01 Jan 2011-Bioresource Technology
TL;DR: This review presents recent advances in microAlgal cultivation, photobioreactor design, and harvesting technologies with a focus on microalgal oil (mainly triglycerides) production and aims to provide useful information to help future development of efficient and commercially viable technology for microalgae-based biodiesel production.
Abstract: Microalgae have the ability to mitigate CO(2) emission and produce oil with a high productivity, thereby having the potential for applications in producing the third-generation of biofuels. The key technologies for producing microalgal biofuels include identification of preferable culture conditions for high oil productivity, development of effective and economical microalgae cultivation systems, as well as separation and harvesting of microalgal biomass and oil. This review presents recent advances in microalgal cultivation, photobioreactor design, and harvesting technologies with a focus on microalgal oil (mainly triglycerides) production. The effects of different microalgal metabolisms (i.e., phototrophic, heterotrophic, mixotrophic, and photoheterotrophic growth), cultivation systems (emphasizing the effect of light sources), and biomass harvesting methods (chemical/physical methods) on microalgal biomass and oil production are compared and critically discussed. This review aims to provide useful information to help future development of efficient and commercially viable technology for microalgae-based biodiesel production.
TL;DR: A rechargeable aluminium battery with high-rate capability that uses an aluminium metal anode and a three-dimensional graphitic-foam cathode, found to enable fast anion diffusion and intercalation, and to withstand more than 7,500 cycles without capacity decay.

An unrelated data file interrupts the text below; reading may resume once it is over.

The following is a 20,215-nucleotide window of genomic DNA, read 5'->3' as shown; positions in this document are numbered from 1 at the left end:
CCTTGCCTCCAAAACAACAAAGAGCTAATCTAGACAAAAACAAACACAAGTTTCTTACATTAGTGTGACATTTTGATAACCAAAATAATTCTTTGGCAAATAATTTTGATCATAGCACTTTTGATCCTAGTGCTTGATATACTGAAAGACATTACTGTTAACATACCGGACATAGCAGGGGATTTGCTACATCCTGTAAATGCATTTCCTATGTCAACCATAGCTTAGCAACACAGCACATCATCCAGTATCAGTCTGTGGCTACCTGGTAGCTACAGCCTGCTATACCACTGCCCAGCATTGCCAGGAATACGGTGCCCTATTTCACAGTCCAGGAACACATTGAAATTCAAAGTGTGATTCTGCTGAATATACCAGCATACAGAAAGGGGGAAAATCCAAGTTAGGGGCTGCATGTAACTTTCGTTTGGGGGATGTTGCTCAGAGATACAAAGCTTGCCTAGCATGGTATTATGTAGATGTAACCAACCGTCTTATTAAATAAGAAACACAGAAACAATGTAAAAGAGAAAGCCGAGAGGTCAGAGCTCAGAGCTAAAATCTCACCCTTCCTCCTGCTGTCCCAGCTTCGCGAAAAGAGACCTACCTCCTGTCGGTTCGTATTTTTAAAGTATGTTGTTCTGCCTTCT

Abstract: An aluminium-ion battery is reported that can charge within one minute, and offers improved cycle life compared to previous devices; it operates through the electrochemical deposition and dissolution of aluminium at the anode, and the intercalation/de-intercalation of chloroaluminate anions into a novel graphitic-foam cathode. The low cost and useful electrical properties of aluminium suggest that rechargeable Al-ion batteries could offer viable and safe battery technology, but problems with cathode materials, poor cycling performance and other complications have persisted. Here Hongjie Dai and colleagues describe an Al-ion battery that can charge within one minute and offers substantially improved cycle life with little decay in capacity compared to previous devices reported in the literature. The battery operates through the electrochemical deposition and dissolution of Al and intercalation/de-intercalation of chloroaluminate anions into a novel 3D graphitic foam cathode using a non-flammable ionic liquid electrolyte. The development of new rechargeable battery systems could fuel various energy applications, from personal electronics to grid storage1,2. Rechargeable aluminium-based batteries offer the possibilities of low cost and low flammability, together with three-electron-redox properties leading to high capacity3. However, research efforts over the past 30 years have encountered numerous problems, such as cathode material disintegration4, low cell discharge voltage (about 0.55 volts; ref. 5), capacitive behaviour without discharge voltage plateaus (1.1–0.2 volts6 or 1.8–0.8 volts7) and insufficient cycle life (less than 100 cycles) with rapid capacity decay (by 26–85 per cent over 100 cycles)4,5,6,7. Here we present a rechargeable aluminium battery with high-rate capability that uses an aluminium metal anode and a three-dimensional graphitic-foam cathode. The battery operates through the electrochemical deposition and dissolution of aluminium at the anode, and intercalation/de-intercalation of chloroaluminate anions in the graphite, using a non-flammable ionic liquid electrolyte. The cell exhibits well-defined discharge voltage plateaus near 2 volts, a specific capacity of about 70 mA h g–1 and a Coulombic efficiency of approximately 98 per cent. The cathode was found to enable fast anion diffusion and intercalation, affording charging times of around one minute with a current density of ~4,000 mA g–1 (equivalent to ~3,000 W kg–1), and to withstand more than 7,500 cycles without capacity decay.